Secondly, we need to get away from the tendency to believe in pre-established harmony, in which selfish motives for personal gain are guided by the "invisible hand of God" and automatically lead to the benefit of the whole, so there’s nothing to worry about. Similarly, it is also imperative to abandon the idea that everything will work out if we comply with existing systems, traditions, customs, and laws. Even the security partnership between Japan and the US and universal values may not work automatically to our benefit. We must constantly be ready to review our stance.

Thirdly, it is necessary to form as broad a national consensus as possible regarding these issues through thorough thrashing them out without taboos. For that purpose, protecting the freedom of speech and expression will become even more important within our country if we are to survive the coming era of turbulence.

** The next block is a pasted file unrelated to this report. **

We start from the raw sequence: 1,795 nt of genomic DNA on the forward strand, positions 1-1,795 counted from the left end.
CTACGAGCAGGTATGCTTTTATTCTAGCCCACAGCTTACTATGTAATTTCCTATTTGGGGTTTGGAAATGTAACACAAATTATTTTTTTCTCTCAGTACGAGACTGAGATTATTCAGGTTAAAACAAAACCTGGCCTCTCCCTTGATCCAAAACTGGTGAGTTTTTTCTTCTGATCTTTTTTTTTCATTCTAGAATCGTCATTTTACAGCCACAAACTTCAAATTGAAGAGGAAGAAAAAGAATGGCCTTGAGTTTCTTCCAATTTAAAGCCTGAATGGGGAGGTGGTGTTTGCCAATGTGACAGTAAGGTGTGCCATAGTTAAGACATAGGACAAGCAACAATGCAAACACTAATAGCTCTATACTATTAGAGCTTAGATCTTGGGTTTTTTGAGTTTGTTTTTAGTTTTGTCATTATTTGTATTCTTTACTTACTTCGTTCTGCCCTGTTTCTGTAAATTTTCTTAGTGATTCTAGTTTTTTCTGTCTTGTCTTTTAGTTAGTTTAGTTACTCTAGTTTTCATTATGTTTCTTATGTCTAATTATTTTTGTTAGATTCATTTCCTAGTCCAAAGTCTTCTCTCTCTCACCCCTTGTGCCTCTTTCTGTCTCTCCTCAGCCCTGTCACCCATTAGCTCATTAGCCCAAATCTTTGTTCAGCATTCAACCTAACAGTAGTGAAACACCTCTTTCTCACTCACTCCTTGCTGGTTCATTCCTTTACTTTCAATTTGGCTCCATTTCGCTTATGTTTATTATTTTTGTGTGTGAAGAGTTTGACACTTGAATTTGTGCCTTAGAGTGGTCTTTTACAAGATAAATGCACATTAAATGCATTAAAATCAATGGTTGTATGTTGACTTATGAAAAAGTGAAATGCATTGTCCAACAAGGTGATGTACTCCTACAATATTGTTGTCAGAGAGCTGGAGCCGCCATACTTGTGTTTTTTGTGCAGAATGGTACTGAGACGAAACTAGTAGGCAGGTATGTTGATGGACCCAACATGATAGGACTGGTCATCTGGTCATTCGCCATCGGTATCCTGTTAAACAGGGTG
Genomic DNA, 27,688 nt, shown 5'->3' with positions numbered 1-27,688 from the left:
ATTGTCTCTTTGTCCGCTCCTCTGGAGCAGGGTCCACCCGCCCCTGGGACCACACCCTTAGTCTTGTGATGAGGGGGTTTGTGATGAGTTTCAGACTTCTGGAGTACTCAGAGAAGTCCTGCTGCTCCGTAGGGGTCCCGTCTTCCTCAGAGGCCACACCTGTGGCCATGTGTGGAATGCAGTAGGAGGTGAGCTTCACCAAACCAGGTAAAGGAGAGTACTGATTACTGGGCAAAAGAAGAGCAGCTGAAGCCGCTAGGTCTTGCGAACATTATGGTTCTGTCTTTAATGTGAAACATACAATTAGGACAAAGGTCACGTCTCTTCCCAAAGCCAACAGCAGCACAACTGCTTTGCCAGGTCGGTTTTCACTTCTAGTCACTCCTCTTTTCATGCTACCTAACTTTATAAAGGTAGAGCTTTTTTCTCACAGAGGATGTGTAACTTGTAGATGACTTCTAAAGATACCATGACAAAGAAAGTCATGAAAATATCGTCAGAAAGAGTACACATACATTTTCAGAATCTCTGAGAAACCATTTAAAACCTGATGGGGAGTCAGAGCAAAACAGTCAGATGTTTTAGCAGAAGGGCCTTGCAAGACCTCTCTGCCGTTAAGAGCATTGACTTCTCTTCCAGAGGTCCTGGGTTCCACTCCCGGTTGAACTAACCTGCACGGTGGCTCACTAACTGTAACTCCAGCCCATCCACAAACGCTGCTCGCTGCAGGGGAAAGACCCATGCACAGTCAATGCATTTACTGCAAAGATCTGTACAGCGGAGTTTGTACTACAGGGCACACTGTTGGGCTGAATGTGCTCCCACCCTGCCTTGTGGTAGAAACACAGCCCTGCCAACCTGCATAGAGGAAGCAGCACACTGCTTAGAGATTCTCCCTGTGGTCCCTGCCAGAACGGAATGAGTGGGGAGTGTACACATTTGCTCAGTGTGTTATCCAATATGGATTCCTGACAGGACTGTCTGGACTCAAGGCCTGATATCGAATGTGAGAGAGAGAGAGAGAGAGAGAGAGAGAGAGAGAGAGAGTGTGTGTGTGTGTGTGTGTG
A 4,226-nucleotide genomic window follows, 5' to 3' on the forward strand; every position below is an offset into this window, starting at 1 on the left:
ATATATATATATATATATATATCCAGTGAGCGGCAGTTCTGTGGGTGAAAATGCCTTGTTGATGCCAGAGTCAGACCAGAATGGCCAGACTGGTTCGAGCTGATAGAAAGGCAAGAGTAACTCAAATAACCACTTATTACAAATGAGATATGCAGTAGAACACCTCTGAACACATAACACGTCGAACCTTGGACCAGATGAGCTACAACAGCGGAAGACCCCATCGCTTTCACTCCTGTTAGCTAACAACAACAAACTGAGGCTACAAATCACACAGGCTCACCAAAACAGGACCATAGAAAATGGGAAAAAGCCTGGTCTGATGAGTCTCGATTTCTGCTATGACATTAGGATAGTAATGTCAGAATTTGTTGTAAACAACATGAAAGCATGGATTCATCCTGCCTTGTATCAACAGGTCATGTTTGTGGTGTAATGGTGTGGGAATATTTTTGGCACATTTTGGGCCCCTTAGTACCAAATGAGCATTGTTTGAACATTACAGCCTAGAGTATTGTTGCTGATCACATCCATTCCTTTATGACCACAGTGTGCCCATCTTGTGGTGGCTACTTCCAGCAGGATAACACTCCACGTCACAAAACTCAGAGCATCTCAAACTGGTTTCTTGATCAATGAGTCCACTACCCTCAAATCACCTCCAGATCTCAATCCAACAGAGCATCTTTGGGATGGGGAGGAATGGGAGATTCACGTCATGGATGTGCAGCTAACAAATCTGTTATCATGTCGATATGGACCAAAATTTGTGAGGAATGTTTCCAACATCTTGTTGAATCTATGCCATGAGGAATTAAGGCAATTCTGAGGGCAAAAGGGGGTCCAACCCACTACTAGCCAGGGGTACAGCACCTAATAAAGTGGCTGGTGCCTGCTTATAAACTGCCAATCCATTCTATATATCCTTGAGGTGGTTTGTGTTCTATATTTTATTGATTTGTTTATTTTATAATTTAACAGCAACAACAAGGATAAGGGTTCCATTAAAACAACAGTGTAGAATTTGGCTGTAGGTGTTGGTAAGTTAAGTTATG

In this way, we Japanese should understand that we have no alternative but to think, prepare, and secure the means for our own survival. To prevent a futile war, Japan must demonstrate to the world that it has sufficient weapons, manpower capacity, and a security system in place to defend itself.

Norio Okuda is a former ambassador to Egypt, Canada, and Saudi Arabia. This is an edited version of an article the author has contributed to the Fall 2022 issue of Arab Quarterly titled “Unnecessary Realization of Universal Values – Japan’s need for a thorough discussion about the state of the nation”)
The English-Speaking Union of Japan

奥田 紀宏 / 外務省参与

2023年 4月 18日

1. 普遍的価値観の支持者は少数派である

2. 予定調和的な国際秩序形成の時代は終焉を迎えている

3. 正義の実現にはコストがかかる

4. 全ては生存の為に戦う意思と能力に始まる






筆者は元駐エジプト、カナダ、サウジアラビア大使。本稿は筆者が季刊アラブ2022年秋号に寄稿した「必然ではない普遍的価値の実現―日本は国の在り方 徹底議論を」の短縮版である。
一般社団法人 日本英語交流連盟

English Speaking Union of Japan > Japan in Their Own Words (JITOW) > Universal Values and the Survival of the Nation